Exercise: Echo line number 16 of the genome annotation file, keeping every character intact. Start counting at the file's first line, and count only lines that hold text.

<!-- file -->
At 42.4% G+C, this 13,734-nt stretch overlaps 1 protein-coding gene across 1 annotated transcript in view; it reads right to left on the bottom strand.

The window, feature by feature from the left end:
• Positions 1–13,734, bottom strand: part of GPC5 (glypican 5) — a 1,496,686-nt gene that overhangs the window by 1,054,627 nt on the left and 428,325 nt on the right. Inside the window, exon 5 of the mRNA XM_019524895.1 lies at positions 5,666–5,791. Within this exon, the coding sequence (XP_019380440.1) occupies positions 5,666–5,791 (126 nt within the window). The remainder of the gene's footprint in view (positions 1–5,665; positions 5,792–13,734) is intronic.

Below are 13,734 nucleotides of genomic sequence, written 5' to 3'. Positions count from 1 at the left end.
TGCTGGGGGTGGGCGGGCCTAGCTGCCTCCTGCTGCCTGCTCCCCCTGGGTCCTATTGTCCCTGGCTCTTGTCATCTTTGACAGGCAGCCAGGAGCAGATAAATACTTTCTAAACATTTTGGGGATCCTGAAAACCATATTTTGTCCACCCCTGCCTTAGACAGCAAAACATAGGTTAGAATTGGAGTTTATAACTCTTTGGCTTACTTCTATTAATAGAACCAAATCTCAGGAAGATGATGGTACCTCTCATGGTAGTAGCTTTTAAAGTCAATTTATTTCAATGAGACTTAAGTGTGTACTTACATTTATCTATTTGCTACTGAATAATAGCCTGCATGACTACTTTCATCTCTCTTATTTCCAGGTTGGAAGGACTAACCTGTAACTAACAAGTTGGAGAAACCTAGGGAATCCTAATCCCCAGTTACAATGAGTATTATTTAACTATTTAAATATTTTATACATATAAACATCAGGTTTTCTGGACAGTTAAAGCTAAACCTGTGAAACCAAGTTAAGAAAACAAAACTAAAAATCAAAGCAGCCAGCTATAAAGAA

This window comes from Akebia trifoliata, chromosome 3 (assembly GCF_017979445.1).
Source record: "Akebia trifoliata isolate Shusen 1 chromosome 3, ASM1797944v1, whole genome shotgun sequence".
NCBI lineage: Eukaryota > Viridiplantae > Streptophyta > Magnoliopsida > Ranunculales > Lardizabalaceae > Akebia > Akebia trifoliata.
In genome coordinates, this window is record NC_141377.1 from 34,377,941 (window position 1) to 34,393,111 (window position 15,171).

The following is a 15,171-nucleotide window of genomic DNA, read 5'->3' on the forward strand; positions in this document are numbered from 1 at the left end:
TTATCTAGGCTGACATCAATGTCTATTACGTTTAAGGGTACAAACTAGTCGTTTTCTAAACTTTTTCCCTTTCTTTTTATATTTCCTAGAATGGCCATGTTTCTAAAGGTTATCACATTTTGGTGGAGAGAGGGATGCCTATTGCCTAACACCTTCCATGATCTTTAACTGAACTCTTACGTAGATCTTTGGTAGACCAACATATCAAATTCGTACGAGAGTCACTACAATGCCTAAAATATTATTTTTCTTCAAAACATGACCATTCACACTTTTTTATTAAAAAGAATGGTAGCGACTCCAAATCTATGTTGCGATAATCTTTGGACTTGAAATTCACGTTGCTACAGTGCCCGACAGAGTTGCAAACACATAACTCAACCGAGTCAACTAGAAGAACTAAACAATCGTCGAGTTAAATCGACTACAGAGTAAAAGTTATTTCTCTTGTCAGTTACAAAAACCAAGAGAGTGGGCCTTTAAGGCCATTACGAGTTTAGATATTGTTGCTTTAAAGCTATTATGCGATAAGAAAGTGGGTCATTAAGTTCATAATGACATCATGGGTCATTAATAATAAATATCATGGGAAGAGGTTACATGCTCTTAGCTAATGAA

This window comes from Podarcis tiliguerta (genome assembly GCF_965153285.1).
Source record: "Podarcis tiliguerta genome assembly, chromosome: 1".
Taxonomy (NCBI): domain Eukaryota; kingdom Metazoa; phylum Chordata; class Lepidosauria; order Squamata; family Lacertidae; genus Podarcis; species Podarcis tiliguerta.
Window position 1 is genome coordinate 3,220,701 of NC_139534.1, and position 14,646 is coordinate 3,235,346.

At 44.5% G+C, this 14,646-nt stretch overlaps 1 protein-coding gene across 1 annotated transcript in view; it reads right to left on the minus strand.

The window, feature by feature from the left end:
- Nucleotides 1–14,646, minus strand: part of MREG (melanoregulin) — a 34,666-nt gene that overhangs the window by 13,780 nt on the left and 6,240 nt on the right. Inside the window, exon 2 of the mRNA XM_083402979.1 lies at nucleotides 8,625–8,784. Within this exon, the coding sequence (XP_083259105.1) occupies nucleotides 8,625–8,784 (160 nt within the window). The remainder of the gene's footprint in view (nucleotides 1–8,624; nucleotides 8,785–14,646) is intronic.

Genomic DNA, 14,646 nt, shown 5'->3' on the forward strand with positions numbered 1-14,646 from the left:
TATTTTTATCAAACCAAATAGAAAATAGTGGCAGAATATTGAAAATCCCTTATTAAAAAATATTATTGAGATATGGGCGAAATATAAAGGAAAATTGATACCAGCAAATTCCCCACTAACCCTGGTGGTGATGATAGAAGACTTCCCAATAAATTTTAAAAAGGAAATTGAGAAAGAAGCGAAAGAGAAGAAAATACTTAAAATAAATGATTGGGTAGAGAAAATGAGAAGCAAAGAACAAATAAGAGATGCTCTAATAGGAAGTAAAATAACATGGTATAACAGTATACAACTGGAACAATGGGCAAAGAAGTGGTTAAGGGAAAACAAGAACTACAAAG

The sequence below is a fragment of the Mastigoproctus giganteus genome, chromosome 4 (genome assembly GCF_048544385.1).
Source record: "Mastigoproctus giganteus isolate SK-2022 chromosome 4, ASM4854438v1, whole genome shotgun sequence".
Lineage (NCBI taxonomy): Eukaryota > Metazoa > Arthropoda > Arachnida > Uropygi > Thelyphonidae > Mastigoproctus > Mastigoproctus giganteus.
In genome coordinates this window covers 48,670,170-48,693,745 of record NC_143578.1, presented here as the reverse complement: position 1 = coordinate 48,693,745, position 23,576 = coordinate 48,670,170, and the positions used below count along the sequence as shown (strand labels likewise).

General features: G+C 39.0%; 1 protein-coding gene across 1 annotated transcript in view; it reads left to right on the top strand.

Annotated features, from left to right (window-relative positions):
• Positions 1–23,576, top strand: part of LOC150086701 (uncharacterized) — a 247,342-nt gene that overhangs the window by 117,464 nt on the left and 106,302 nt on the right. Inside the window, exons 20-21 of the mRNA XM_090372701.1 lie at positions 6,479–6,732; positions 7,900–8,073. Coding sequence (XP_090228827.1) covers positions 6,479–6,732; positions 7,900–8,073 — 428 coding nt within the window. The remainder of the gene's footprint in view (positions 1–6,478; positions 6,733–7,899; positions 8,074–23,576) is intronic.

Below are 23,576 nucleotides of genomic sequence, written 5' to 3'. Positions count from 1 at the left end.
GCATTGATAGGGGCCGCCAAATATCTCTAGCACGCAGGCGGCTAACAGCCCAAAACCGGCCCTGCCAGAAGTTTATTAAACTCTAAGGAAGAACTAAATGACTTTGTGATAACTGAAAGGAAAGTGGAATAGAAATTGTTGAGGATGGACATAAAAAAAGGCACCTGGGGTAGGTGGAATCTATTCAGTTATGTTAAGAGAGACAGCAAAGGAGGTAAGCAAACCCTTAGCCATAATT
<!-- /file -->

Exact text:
At 44.5% G+C, this 14,646-nt stretch overlaps 1 protein-coding gene across 1 annotated transcript in view; it reads right to left on the minus strand.